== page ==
Ah, evolution! The touchstone of redneck religiosity! The ultimate litmus test separating the benighted from the enlightened, the foolish from the wise, the sheep from the wise shepherds — to put it in Leninist terms, the Whom from the Who! Do you believe in the theory of evolution? No? Then you shall be bound hand and foot and cast into outer darkness, into the place of wailing and gnashing of teeth! Don’t you know that only hicks and rubes and knuckle-dragging primitives deny the truth of evolution? Haven’t you seen Inherit the Wind? What brand of tobacco do you chew, in your shabby trailer parked back there in the hollow?
The above thoughts were generated over the breakfast table last Sunday as I perused the comic supplement in my newspaper. Now, I don’t give a lot of time to the comics, I hasten to add, but there are a few I always look at: Blondie, Dilbert, Hagar the Horrible, and Doonesbury. I read the first three for insights into the human condition; I read Doonesbury so as not to lose touch with the truths contained in my first paragraph up above — to keep my enemy-recognition skills well-honed.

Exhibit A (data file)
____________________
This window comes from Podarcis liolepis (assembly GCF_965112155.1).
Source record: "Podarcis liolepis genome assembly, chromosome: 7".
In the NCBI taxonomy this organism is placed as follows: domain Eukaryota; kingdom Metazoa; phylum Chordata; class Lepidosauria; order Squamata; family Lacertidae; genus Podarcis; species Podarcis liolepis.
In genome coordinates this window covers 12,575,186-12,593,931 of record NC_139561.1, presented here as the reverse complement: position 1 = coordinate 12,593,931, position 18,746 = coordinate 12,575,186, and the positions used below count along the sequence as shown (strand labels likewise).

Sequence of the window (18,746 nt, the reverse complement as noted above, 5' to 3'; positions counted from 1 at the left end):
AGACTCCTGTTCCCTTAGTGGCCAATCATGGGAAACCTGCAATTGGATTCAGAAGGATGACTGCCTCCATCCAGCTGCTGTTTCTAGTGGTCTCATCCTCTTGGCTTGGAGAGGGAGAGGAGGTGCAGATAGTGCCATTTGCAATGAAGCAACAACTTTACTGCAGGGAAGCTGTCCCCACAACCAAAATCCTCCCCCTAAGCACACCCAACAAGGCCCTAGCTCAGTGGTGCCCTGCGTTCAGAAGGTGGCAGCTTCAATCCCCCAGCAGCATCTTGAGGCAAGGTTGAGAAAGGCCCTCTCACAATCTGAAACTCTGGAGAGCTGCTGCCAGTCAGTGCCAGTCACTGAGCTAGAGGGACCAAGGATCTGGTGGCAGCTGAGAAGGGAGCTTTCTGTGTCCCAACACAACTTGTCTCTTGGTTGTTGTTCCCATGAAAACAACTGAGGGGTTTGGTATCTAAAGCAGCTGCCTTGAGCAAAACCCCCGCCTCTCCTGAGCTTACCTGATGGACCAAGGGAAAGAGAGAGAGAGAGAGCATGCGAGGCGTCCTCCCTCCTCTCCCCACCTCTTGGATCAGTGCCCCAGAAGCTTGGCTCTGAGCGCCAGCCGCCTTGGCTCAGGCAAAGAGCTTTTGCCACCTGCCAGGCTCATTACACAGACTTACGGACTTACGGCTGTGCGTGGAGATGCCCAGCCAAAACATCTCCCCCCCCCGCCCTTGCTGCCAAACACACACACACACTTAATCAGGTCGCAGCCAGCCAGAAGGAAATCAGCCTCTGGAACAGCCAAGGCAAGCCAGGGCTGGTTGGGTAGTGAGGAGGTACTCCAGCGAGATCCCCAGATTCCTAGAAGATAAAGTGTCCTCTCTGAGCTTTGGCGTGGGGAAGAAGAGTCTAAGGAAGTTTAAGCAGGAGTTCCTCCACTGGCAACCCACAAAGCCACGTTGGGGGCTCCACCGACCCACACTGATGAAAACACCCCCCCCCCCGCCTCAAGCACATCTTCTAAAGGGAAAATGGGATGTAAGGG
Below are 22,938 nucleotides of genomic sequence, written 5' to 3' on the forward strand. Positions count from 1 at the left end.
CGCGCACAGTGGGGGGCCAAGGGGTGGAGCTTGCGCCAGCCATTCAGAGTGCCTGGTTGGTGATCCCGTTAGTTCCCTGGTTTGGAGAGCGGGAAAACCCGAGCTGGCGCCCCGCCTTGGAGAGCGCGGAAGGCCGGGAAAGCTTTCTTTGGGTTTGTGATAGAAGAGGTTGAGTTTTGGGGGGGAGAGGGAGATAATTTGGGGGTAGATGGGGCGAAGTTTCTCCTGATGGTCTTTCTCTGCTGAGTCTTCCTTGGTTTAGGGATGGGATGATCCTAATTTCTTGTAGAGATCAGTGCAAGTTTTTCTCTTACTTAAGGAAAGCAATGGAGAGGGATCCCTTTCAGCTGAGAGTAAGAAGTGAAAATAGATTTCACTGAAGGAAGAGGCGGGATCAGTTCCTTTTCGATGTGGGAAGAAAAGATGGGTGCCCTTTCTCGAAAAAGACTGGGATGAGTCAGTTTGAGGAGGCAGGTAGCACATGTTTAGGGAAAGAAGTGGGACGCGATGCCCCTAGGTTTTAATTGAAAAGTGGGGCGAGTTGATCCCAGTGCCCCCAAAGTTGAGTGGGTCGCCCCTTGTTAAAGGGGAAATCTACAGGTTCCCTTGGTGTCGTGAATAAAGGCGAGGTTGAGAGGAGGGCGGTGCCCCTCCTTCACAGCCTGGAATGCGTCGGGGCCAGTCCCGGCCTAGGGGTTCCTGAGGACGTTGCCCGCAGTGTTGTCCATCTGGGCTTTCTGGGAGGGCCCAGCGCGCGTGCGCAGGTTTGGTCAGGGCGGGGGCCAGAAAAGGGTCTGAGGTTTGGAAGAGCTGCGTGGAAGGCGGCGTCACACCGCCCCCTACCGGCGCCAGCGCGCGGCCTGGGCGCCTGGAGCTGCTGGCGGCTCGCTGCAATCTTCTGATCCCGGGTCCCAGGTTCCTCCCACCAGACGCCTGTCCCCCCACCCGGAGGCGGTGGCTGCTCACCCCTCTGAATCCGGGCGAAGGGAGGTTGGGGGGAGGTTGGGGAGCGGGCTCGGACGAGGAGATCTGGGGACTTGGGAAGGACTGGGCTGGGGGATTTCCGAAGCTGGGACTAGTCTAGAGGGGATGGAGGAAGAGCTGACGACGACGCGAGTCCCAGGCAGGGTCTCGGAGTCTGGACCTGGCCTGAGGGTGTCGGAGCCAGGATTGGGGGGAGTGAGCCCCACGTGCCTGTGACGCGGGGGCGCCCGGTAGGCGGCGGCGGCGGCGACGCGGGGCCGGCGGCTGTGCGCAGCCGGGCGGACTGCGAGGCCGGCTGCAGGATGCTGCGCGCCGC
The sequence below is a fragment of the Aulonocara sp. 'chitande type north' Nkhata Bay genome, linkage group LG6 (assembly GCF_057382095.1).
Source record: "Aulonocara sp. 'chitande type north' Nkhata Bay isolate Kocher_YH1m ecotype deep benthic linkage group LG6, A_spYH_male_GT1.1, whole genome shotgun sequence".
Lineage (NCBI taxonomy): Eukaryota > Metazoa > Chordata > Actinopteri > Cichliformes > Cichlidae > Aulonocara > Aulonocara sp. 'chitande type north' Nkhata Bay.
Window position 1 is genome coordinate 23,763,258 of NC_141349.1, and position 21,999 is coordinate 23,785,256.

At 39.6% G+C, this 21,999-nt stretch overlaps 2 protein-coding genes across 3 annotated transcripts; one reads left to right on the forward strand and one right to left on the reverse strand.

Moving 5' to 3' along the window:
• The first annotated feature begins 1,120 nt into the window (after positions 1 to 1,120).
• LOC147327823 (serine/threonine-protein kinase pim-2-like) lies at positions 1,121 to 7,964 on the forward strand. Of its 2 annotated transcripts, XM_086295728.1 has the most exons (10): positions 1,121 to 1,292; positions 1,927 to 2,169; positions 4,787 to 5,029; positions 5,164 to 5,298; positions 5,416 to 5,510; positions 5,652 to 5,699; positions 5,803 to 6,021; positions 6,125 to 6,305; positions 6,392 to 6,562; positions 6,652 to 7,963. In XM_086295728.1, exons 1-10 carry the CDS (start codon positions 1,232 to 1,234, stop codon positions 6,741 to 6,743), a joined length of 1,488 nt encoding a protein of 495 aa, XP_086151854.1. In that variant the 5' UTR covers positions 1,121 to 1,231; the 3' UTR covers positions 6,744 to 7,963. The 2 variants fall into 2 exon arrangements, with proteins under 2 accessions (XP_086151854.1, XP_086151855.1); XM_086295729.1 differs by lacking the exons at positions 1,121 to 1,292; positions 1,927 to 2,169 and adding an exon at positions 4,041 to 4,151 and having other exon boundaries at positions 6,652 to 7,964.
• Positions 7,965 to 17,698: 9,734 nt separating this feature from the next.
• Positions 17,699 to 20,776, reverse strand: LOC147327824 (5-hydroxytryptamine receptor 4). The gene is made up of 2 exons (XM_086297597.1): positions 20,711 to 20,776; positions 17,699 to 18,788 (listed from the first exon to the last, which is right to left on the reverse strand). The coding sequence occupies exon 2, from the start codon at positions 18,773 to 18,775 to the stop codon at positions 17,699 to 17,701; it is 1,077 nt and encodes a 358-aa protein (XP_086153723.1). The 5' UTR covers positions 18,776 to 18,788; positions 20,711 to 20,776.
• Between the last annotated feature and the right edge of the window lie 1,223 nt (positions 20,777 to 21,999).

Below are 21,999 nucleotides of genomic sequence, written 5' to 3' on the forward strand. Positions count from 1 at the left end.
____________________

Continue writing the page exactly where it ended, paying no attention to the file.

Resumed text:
Doonesbury, in case you don’t follow these things, is a lefty comic strip, created by a fellow named Garry Trudeau, a limousine liberal from a wealthy and well-connected family, currently residing in a posh apartment overlooking Manhattan’s Central Park. Trudeau started drawing the strip while a student at Yale in the late 1960s. Never having abandoned, nor even apparently questioned, the vapid formulas of 1960s student leftism, Trudeau is the darling of liberal media types — he got the first ever Pulitzer Prize for editorial cartoonery. (The only reliably conservative comic strip I am aware of, Mallard Filmore, does not appear in my Sunday paper, and will, I very confidently predict, not be getting a Pulitzer any time soon.)